It’s not often a family business can boast 180 years of continuous operation but as pioneers of the Australian wine industry, Hamilton’s has changed the drinking habits of a nation.
Ever since Sydney Hamilton found the key to temperature controlled fermentation in the 1930s, Australian wines entered a renaissance that continues to this day.
Fifth generation Hamilton wine-maker Dr Richard Hamilton has chronicled his family’s rise to the top of the South Australian wine scene in two documentaries, Wine Lines and Wine Lines 2 and as we celebrate SA business month, he shares his story with Kochie’s Business Builders (KBB).
Growing up in the family business, Hamilton has countless memories of time spent in his family’s vineyards.
“As a child, I spent my school holidays tagging along behind my father in the laboratory, engaging with Maurice Ou the family’s celebrated French winemaker,” he says. “I learned a lot about wine chemistry which fascinated me. Also, my weekends were spent with my father down at the Hut Block vineyard at McLaren Vale where I learned about caring for vines and growing good grapes.”
As a ten-year-old he tried his first home-grown experiment, crushing the grapes from his backyard vines to make his first ‘wine’.
“I found I could actually make wine at home just using the natural yeast that was on the grapes – it was very exciting! Later I would ask Dad to bring home some freshly crushed Pedro and Verdehlo grape juice from the winery along with some pure yeast – which I might say gave much better results,” he laughs.
Whilst Hamilton initially studied medicine – and he is a specialist plastic surgeon to this day – the grapes continued to lure him with their siren song and in 1972 at the age of 25, he started his own winery Richard Hamilton Wines at McLaren Vale. Assisted by his father Burton and uncle Syd, the vineyard is a going concern to this day.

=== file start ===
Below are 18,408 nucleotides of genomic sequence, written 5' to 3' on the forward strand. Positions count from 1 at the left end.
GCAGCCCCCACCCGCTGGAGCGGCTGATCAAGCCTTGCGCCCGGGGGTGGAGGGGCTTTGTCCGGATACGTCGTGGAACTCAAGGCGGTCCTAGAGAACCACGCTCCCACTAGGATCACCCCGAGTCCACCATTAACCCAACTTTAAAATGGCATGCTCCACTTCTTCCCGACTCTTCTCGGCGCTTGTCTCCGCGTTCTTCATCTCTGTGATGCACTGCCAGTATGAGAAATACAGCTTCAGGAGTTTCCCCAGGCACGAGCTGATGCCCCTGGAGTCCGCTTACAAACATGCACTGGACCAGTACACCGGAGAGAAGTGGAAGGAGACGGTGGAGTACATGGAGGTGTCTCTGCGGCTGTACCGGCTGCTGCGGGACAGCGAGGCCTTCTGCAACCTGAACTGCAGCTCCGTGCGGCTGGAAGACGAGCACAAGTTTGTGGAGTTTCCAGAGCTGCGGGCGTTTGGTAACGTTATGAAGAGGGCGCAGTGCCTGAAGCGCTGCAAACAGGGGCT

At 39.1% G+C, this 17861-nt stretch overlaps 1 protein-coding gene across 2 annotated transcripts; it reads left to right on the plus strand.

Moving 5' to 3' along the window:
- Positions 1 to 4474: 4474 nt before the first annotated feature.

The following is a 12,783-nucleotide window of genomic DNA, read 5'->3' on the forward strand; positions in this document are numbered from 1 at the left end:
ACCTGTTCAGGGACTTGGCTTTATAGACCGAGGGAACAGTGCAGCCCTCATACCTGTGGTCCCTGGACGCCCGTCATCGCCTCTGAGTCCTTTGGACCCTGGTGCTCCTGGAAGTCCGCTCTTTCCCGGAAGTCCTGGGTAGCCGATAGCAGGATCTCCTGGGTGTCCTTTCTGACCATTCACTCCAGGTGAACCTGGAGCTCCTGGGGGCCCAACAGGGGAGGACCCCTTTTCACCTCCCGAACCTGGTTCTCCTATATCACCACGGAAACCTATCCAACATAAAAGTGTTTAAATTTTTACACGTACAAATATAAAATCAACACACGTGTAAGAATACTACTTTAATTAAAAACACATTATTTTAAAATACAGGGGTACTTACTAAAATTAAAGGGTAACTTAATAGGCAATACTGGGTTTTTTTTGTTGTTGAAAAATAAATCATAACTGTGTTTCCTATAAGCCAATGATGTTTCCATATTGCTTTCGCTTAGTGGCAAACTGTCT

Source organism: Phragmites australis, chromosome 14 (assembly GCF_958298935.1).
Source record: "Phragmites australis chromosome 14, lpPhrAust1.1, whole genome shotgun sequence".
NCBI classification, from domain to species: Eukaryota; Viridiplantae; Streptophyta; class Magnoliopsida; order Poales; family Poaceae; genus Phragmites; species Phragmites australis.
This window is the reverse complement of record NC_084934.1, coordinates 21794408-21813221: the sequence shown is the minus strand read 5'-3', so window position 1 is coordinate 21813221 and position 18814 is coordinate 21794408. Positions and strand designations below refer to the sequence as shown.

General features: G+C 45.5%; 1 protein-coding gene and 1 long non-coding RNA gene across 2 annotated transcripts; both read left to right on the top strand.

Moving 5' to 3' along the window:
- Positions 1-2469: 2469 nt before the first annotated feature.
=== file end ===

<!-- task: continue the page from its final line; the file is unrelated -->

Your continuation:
Richard Hamilton Wines is the next swatch in the rich Hamilton family tapestry, whose story weaves a rich tale of survival and innovation. Hamilton sees himself as something of a custodian of the family history.
“I have seen it as my role, following the decline of the old Hamilton Wine business in 1979, to continue the heritage,” he explains.
“I am very conscious of the fact that I am a fifth generation Hamilton winemaker continuing this unique uninterrupted heritage of 180 years since my great great grandfather planted SA’s first vineyard for winemaking soon after arriving in 1837. We are the oldest continuously producing winemaking family in Australia.
In addition, Hamilton’s has a long history of innovation, beginning with Richard’s uncle Syd.
“My Uncle Sydney Hamilton realised in the mid-1930s that temperature controlled fermentation was the key to making light aromatic white table wines – that could be consumed with a meal – and also for making fresh fruitier red table wines of the claret style, all with lower alcohol.
Richard says uncle Syd’s initial attempts to perfect refrigerated fermentation were met with failure.
“He finally succeeded by building a refrigerated underground fermentation cellar in the early 1940s. This led firstly to the white wine revolution which was followed by the red wine revolution; no longer would Australians be drinking the more alcoholic ports and sherries. All due to Syd’s ingenuity and determination commencing in the 1930s.”
Until Syd’s pioneering efforts Australians were a nation of beer drinkers. But with the introduction of refrigerated fermentation that all changed.
“Up until those days, Australian table wines were nigh undrinkable as fermentation could not be controlled, leading to bacterial and wild yeast overgrowth with off flavours evident in the wine. So, people didn’t have many alternatives but to drink beer,” Richard explains.
“Once Australian red and white table wines became eminently drinkable following the introduction of cold fermentation, consumption patterns changed radically amongst Australians to favouring wine. The humble grape became much less humble.”
With 180 years of business to look back on, Hamilton says a lot has changed.
“Winemaking today is based on science. The chemistry is much better understood and technology has been harnessed to bring the best out of the grapes. Of course, winemaking is still an art, but getting the science right has allowed the art to flourish so that Australia is now a significant force on the world wine scene.”